Notification Message Elements – Without the icon graphic

However you choose to style your info, warning, error or success message boxes, there’s usually a representative icon that goes with it. You can save some bandwidth, reduce your markup and create generally more responsive notification elements by substituting the icon graphic with a well-styled text character.


In the example below, I’m leveraging the :before pseudo-selector to drop a styled exclamation point before the error message.

.error-message:before { 
    content: '!'; 
    display: block; 
    float: left; 
    padding: 0 12px; 
    font-size: 1.25em; 
    color: #fff; 
    line-height: 1.5em; 
    border: 1px solid #800; 
    border-radius: 24px; 
    background: #a00; 


Posting forms to hidden iFrames

This week, I had the need to post data to two different “endpoints”, from the same form submission. My first thought was to use JavaScript to post the form, but you get cross-domain issues.

I then decided to create two separate forms and target the submission of the second form to a hidden iFrame.

This sounds both sketchy and unnecessary, but believe me, the reasons were both legit and definitely necessary. Either way, this worked out well and stays transparent to the user. Maybe this will be a useful trick to someone out there.

<iframe name="post_target" width="1" height="1"></iframe>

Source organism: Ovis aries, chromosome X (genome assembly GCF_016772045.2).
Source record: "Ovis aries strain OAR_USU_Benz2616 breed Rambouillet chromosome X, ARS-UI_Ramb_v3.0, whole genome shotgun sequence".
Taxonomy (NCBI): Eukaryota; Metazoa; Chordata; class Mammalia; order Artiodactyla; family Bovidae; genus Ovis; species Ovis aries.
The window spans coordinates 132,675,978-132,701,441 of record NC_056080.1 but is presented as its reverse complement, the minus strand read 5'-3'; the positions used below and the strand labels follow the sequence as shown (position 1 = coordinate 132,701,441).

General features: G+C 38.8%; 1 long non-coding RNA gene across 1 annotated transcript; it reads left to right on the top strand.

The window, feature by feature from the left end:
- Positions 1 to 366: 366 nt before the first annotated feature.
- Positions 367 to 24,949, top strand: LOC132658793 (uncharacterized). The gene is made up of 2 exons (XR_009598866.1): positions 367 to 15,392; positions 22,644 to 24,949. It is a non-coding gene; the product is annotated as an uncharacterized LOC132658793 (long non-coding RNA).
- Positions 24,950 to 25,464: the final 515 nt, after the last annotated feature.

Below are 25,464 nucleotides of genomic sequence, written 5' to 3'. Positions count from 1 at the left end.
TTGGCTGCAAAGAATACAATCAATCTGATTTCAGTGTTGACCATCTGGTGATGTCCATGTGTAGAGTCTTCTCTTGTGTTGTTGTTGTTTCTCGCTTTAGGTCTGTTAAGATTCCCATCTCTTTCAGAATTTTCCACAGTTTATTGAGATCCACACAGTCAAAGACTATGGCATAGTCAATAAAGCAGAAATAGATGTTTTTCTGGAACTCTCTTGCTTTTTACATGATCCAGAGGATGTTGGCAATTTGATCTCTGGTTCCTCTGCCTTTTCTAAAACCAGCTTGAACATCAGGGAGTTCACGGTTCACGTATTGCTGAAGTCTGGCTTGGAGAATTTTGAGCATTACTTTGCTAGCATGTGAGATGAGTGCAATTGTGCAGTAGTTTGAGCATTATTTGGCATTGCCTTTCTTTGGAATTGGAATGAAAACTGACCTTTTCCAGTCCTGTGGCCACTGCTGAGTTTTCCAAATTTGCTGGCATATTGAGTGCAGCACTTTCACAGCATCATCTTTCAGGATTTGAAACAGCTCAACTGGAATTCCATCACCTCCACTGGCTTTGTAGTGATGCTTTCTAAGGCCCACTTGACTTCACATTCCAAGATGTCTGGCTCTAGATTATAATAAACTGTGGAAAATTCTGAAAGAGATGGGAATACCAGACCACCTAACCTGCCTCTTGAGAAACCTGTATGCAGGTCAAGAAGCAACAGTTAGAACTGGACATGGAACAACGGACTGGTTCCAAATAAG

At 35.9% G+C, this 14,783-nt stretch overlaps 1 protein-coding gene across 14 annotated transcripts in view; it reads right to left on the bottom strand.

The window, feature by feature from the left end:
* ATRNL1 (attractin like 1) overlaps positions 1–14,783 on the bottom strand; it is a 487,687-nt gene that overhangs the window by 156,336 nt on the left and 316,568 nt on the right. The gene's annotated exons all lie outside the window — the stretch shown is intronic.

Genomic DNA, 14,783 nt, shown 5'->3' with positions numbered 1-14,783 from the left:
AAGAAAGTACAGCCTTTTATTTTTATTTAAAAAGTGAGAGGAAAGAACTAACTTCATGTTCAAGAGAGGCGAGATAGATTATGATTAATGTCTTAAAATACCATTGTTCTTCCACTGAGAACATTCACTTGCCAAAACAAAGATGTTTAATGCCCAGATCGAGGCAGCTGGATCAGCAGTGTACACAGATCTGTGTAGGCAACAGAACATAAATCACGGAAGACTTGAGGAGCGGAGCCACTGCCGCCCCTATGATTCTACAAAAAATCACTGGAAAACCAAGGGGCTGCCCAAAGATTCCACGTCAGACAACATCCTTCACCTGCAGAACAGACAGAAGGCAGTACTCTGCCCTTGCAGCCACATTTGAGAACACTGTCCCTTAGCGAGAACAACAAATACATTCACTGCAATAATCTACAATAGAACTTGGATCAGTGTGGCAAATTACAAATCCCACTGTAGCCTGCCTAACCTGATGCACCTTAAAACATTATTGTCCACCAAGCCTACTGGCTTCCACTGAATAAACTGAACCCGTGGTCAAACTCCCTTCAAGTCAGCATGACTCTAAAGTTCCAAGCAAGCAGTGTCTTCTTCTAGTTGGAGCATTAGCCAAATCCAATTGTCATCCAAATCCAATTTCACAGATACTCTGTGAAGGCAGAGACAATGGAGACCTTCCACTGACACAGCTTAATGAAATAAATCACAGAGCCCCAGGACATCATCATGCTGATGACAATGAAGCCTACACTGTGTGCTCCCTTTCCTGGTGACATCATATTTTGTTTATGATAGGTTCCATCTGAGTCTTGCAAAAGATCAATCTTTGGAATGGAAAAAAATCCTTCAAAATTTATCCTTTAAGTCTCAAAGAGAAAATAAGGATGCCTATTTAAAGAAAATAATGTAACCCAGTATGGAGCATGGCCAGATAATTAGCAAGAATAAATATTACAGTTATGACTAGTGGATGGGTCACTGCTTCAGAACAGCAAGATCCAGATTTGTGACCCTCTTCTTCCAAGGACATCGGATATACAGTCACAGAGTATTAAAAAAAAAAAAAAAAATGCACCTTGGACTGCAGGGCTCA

<form action="http://mysite.com/action" id="myform" 
      method="post" target="post_target">

<script type="text/javascript">
$('#someelement').click(function() {

Removing extended characters with RegEx

I was using Node.js to parse an RSS feed today and realized that many of the unicode characters in the feed weren’t available in the font I was using. The simplest solution was to use a Regular Expression to remove all extended ASCII characters. This solution worked well for me:

myString = myString.replace(/[^\x20-\x7E]/g, '');


Using HTML Comments to kill white space while maintaining readability

White space between list elements causes an annoying browser inconsistency where margins are introduced that are difficult to control. In the past, I have simply removed all line breaks in the code, making it very hard to maintain the list.

I just picked up this type today from Mr. Thomas at http://blog.sathomas.me/post/tracking-progress-in-pure-css

<ol class="track-progress" data-steps="3">
   <li class="done">
     <span>Step 1</span>
   --><li class="done">
     <span>Step 2</span>
     <span>Step 3</span>


Adobe Reader, get outta my search indexing!

A couple days ago, I found out that one of the sites I maintain actually had the usual “Adobe Reader is required to view PDF files” text within the Google search results for a page.

Frantically trying to make sure this never happens again, I replaced the content with this little image. If you try to host this image from my site, on your server, I might surprise you one day by changing it to a picture of a Nick Nolte. Crap, now Nick Nolte will no doubt be a primary keyword for this page.



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